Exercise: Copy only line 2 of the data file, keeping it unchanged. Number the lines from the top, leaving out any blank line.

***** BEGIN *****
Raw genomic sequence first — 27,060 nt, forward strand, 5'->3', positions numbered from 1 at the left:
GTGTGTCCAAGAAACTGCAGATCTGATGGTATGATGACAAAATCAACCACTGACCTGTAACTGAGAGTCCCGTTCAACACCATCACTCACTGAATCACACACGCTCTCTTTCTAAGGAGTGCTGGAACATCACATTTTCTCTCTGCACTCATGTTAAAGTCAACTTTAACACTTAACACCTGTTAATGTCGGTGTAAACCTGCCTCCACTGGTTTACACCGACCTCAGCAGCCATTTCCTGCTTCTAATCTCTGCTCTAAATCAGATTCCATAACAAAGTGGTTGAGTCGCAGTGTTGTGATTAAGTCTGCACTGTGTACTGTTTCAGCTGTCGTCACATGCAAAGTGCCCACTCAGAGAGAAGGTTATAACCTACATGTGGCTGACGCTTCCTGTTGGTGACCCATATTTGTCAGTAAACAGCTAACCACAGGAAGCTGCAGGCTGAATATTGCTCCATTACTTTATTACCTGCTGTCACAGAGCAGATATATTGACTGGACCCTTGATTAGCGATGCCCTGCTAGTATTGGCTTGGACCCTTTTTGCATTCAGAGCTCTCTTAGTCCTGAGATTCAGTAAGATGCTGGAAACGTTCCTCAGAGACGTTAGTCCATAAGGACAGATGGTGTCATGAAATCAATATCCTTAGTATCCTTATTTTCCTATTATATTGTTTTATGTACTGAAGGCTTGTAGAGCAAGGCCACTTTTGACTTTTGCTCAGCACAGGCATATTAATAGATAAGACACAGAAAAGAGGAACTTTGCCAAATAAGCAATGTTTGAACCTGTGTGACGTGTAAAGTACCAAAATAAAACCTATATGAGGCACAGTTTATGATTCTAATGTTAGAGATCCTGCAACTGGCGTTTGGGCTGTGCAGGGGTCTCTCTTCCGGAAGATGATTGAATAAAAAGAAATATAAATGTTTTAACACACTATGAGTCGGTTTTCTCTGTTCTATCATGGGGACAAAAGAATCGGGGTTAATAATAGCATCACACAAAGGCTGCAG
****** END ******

GTGTGTCCAAGAAACTGCAGATCTGATGGTATGATGACAAAATCAACCACTGACCTGTAACTGAGAGTCCCGTTCAACACCATCACTCACTGAATCACACACGCTCTCTTTCTAAGGAGTGCTGGAACATCACATTTTCTCTCTGCACTCATGTTAAAGTCAACTTTAACACTTAACACCTGTTAATGTCGGTGTAAACCTGCCTCCACTGGTTTACACCGACCTCAGCAGCCATTTCCTGCTTCTAATCTCTGCTCTAAATCAGATTCCATAACAAAGTGGTTGAGTCGCAGTGTTGTGATTAAGTCTGCACTGTGTACTGTTTCAGCTGTCGTCACATGCAAAGTGCCCACTCAGAGAGAAGGTTATAACCTACATGTGGCTGACGCTTCCTGTTGGTGACCCATATTTGTCAGTAAACAGCTAACCACAGGAAGCTGCAGGCTGAATATTGCTCCATTACTTTATTACCTGCTGTCACAGAGCAGATATATTGACTGGACCCTTGATTAGCGATGCCCTGCTAGTATTGGCTTGGACCCTTTTTGCATTCAGAGCTCTCTTAGTCCTGAGATTCAGTAAGATGCTGGAAACGTTCCTCAGAGACGTTAGTCCATAAGGACAGATGGTGTCATGAAATCAATATCCTTAGTATCCTTATTTTCCTATTATATTGTTTTATGTACTGAAGGCTTGTAGAGCAAGGCCACTTTTGACTTTTGCTCAGCACAGGCATATTAATAGATAAGACACAGAAAAGAGGAACTTTGCCAAATAAGCAATGTTTGAACCTGTGTGACGTGTAAAGTACCAAAATAAAACCTATATGAGGCACAGTTTATGATTCTAATGTTAGAGATCCTGCAACTGGCGTTTGGGCTGTGCAGGGGTCTCTCTTCCGGAAGATGATTGAATAAAAAGAAATATAAATGTTTTAACACACTATGAGTCGGTTTTCTCTGTTCTATCATGGGGACAAAAGAATCGGGGTTAATAATAGCATCACACAAAGGCTGCAG